How to Grow a More Successful Garden

Written by on October 9, 2012 in Lifestyle - No comments | Print this page

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Fall is harvest time and many gardeners are enjoying the fruits of their labors. Sometimes it seems, though, that a neighbor’s tomatoes or onions did better than your own even though they experienced the same weather patterns. What, then, are some ways to have a healthier, more productive garden?

Consider Seed Selection

We’ve come a long way since gardeners only had one choice of seed type. Now hybrid seeds are available that have been shown to produce the best crops for certain regions. After purchasing your seeds, examine them for any that look dry and shriveled. These seeds contain fewer nutrients than healthy seeds, so remove these seeds to produce healthier seedlings.

Check Your Soil

Once an area has been used several times for crops, the soil can become low on the nutrients plants need to thrive. Consider having your soil tested to see which nutrients it may be lacking and for any other imbalances that may affect your garden. These imbalances are commonly remedied with fertilizers or by adding top soil to your garden.


Garden Arrangement

The way you arrange your garden can affect the amount of sunlight your plants receive if tall plants block the sun from reaching the lower plants. Notice the direction the path of the sun takes in relation to your garden. Low-lying plants should be further east than tall plants, so as the sun rises all plants have access to sunlight. Also notice if any other structures or plants obstruct the sunlight or suck away nutrients from your garden.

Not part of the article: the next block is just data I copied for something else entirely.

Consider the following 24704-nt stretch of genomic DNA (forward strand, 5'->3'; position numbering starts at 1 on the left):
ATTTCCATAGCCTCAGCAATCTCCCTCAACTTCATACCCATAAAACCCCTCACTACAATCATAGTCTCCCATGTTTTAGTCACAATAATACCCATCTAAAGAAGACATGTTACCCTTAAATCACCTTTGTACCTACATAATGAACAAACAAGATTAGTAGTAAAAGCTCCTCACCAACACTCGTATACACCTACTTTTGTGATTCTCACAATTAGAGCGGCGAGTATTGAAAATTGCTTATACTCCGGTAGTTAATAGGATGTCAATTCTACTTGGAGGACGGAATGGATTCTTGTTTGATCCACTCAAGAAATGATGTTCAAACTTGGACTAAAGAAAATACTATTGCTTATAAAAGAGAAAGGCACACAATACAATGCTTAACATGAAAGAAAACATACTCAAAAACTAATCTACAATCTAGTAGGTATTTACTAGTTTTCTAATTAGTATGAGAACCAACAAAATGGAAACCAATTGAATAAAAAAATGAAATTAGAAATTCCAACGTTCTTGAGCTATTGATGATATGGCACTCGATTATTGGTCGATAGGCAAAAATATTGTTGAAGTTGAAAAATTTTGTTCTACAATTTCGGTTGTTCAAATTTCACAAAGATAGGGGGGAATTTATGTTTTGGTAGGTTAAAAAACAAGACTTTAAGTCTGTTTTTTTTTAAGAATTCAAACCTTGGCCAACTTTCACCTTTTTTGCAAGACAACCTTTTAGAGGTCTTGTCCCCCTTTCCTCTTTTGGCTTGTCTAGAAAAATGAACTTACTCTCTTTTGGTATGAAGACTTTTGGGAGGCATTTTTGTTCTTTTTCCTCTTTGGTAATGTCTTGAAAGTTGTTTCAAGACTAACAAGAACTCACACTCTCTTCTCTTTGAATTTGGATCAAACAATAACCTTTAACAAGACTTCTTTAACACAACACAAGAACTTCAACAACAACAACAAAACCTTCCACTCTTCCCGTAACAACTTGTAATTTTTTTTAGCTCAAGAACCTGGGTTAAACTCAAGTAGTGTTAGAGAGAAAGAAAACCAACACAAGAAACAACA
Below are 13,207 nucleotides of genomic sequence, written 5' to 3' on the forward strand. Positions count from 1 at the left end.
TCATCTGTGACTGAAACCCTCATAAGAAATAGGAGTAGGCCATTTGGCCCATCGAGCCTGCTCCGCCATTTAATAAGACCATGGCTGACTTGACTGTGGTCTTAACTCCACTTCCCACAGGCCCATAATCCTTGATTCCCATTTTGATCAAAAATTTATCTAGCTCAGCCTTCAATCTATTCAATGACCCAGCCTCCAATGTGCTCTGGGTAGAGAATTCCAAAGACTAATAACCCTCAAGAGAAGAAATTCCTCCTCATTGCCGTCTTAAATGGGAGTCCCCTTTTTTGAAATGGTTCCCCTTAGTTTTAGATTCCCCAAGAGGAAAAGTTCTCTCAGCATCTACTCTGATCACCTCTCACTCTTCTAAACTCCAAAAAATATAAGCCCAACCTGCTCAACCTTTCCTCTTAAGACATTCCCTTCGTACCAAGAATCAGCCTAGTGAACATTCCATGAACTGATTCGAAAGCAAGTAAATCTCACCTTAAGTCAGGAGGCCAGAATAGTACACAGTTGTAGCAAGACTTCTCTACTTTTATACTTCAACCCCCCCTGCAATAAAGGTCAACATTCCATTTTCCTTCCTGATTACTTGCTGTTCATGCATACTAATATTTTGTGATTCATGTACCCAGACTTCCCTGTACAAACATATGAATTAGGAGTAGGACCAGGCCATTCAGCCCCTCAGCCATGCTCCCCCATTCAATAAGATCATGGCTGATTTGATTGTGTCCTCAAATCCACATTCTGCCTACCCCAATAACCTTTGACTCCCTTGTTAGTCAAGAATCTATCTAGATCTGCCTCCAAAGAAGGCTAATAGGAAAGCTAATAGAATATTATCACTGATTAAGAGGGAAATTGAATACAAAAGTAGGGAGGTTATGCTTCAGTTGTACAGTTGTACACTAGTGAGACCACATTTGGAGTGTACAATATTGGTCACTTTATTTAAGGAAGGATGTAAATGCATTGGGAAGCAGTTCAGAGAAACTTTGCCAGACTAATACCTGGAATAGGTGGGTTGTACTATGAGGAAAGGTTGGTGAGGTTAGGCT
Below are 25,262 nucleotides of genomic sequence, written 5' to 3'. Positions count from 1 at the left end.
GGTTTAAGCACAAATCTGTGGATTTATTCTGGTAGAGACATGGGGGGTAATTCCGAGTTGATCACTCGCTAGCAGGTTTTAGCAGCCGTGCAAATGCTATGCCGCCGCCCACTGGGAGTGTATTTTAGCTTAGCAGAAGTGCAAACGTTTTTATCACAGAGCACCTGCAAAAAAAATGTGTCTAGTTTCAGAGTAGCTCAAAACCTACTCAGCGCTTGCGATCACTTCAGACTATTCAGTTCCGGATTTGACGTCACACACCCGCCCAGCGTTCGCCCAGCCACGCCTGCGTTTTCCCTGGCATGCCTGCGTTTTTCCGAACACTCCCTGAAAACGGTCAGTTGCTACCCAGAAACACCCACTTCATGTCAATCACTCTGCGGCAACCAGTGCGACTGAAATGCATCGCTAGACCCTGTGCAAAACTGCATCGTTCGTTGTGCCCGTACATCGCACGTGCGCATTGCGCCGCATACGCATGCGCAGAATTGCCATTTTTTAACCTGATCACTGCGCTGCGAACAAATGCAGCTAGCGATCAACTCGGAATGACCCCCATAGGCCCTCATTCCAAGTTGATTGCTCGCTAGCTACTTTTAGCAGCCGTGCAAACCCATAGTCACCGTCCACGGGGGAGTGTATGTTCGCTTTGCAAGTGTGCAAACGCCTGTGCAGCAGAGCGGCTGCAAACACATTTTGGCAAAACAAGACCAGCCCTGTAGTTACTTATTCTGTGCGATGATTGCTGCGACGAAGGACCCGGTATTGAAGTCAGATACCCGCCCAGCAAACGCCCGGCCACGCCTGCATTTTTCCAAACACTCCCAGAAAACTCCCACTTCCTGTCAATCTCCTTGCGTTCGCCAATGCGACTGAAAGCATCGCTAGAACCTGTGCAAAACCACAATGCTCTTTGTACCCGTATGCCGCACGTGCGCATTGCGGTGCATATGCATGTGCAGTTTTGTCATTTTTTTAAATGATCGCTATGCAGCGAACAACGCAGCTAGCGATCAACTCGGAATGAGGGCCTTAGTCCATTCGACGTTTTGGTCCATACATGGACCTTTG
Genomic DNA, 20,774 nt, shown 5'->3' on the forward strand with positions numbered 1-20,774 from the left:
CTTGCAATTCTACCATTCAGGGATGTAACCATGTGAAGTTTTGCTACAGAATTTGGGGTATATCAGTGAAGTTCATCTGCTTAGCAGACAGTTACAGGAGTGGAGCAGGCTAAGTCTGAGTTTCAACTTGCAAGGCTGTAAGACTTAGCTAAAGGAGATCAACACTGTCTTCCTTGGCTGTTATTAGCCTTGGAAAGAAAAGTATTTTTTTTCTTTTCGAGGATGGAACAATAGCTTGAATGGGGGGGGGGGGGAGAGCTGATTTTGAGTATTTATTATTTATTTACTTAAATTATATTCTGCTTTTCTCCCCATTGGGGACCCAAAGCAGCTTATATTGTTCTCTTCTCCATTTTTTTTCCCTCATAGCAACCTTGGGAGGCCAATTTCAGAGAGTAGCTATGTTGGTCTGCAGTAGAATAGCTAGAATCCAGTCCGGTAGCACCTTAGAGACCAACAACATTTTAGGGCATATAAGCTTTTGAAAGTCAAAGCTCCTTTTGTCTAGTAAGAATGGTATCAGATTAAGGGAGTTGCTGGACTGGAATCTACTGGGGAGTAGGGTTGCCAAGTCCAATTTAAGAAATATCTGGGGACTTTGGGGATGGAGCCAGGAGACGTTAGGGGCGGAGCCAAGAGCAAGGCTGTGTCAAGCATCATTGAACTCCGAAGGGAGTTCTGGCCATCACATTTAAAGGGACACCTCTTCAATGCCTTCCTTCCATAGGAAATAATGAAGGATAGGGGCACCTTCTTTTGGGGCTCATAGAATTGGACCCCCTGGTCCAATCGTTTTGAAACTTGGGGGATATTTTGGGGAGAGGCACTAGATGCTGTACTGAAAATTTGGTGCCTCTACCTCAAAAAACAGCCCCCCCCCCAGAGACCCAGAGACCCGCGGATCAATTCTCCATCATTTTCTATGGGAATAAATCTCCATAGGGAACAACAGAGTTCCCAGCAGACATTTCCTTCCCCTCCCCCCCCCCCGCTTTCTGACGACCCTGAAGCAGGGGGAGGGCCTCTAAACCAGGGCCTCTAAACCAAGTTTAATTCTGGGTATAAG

Timing

All plants vary on growth period, but they also rely on certain conditions to be able to produce. Some need cooler, mild weather to produce. Others rely on heat to know when to flower and produce. Depending on which condition each individual plant needs, some plants will need to be planted sooner than others.

Companion Plants

Some plants, if grown close together can help each other while other can inhibit each other’s growth. Potatoes can inhibit the development of tomatoes or squash. Beans inhibit the growth of onions. Broccoli also inhibits the growth of tomatoes, and carrots inhibit the growth of dill. To avoid this problem, make sure to separate plants that could hinder each other’s growth.

Water

Vegetable gardens in particular need regular watering. Consider creating a set schedule of when you water your vegetables. Using a soaker hose can make watering easy because all you have to do is turn it on, and it evenly waters the plants without getting the leaves wet.

This is a guest post.  Christina Sanders writes for several blogs nationwide. For more information about seed selection please visit CropFax.

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